Connect with us
A Way Out Review A Way Out Review

Game Reviews

‘A Way Out’: A Unique Co-Op Experience That Falls Frustratingly Flat

Playable only in co-op, A Way Out is certainly one of 2018’s most intriguing titles. But does it live up to the pre-release hype? Check out Goomba Stomp’s (belated) review and find out.

Published

on

A couple of weeks ago, with launch day looming ever nearer, I wrote an article explaining why I was so excited for Josef Fares’ latest project: A Way Out.

To put it briefly, I was intrigued by the game’s unyielding emphasis on cooperative play, particularly as it is very much a narrative-driven experience, while the promise of diverse gameplay elements and an extremely generous release model which allowed two people to share a single physical copy left me eager to try it for myself. But once the initial wave of novelty and excitement wore off following the game’s short prologue, I was left somewhat disappointed.

A Way Out isn’t a bad game by any stretch of the imagination and I largely enjoyed my time with it. However, the not-infrequent moments of brilliance and originality lie within a rather prosaic framework.

Taken as a whole, A Way Out is an entertaining and largely unique experience unlike anything else currently on the market.

A Way Out ReviewA Way Out begins with joint protagonist Vincent Moretti arriving at an unnamed American prison in the early 1970’s having been recently convicted of the murder of his brother. Resigned to his fate, despite protestations of his innocence, he quickly strikes up an uneasy partnership with fellow leading man Leo Caruso; their alliance based initially on a mutual desire to escape and exact payback on the man who, coincidentally, put both men behind bars: Harvey.

Hatching a ludicrously simple yet surprisingly effective plan that bears more than a passing resemblance to titles such as The Shawshank Redemption, the pair successfully find ‘a way out’ (sorry) of their predicament and, after managing to avoid the forces sent to take them back, start plotting their revenge.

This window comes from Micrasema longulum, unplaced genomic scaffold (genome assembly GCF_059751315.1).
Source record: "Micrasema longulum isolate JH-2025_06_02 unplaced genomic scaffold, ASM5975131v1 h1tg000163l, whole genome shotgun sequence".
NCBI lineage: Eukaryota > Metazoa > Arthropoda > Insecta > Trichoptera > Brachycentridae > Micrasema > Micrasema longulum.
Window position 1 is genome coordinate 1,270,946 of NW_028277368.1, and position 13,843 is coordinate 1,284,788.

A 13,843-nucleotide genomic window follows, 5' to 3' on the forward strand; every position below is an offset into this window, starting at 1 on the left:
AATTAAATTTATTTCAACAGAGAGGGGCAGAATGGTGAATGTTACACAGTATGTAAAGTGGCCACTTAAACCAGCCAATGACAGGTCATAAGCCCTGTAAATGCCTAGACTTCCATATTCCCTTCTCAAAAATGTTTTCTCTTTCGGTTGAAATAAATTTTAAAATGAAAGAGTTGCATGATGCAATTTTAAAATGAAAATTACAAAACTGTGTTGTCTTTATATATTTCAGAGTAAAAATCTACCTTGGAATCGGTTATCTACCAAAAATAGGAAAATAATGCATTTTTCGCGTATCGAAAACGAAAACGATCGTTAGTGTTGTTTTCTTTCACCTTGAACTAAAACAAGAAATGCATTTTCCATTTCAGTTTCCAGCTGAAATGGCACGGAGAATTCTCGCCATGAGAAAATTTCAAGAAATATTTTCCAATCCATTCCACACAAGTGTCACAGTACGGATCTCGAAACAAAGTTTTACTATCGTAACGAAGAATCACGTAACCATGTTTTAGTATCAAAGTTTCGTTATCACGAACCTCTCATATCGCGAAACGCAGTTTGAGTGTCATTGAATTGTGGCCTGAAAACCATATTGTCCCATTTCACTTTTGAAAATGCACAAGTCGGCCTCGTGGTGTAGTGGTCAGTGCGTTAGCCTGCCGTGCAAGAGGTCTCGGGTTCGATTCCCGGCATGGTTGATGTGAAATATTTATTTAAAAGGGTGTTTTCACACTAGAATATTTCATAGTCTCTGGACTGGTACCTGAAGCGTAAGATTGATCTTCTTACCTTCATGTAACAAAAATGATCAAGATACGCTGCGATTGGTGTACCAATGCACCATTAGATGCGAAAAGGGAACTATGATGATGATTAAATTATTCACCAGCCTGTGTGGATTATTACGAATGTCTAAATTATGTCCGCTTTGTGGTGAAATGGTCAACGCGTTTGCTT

Overall, the story is well-paced. Gradually revealing additional levels of depth as it progresses and finding the perfect balance between action, in the form of various quick time events and semi-interactive set-pieces a la Uncharted, and quieter moments of contemplation; ultimately building towards a tremendously satisfying and appropriately bittersweet climax. But, as I alluded to in my brief synopsis above, the problem is it’s all a bit cliché.

From the pair’s simplistic escape plan which involves nothing more taxing than unscrewing a couple of bolts and skulking through the prison’s generously proportioned bowels, through to paying a risky visit to their loved ones whilst on the lamb, the game’s main story beats feel disappointingly familiar. Even when there’s a choice to be made between two seemingly different courses of action, the eventual outcome is predictable, strongly suggesting the game is merely following a pre-destined course that, despite the illusion of choice provided by these sections, has a very clear goal in mind.

What I would say at this stage is that Fares has far more success with the portrayal of protagonists Vincent and Leo. Though neither are without their flaws, usually as a result of A Way Out’s inconsistent dialogue, both are complex, interesting characters in their own right.

Vincent’s habitual stoicism provides a welcome change from the traditional archetype of the wrongly-accused anti-hero whose unquenchable thirst for vengeance ends up clouding their judgement; turning them into the very person they despise. While Leo’s unapologetically phlegmatic attitude towards his criminal past, combined with his own brand of antagonistic humour, makes it difficult not to like him.

Of greater importance, however, is the pair’s chemistry. Their bond develops organically over time as they learn more about one another, steadily evolving into a burgeoning friendship over the course of the game that keeps the player invested in the all-too formulaic story right to the bitter end.

And the authenticity of this bond cannot be underestimated, given that their relationship and the overarching story itself take precedence over pure mechanical enjoyment.

A prime example of ‘A Way Out’s frantic, if sporadic, chase sequences

Quick time events are the order of the day and comprise the overwhelming majority of the action. At first glance, the sheer variety seems impressive. Traditional QTEs that ask players to simply follow the on-screen prompts sit side by side with more nuanced, co-op orientated challenges: climbing an unusually broad, vertical ventilation shaft, for example, or navigating a rapidly-moving river. In other words, tasks that necessitate careful coordination.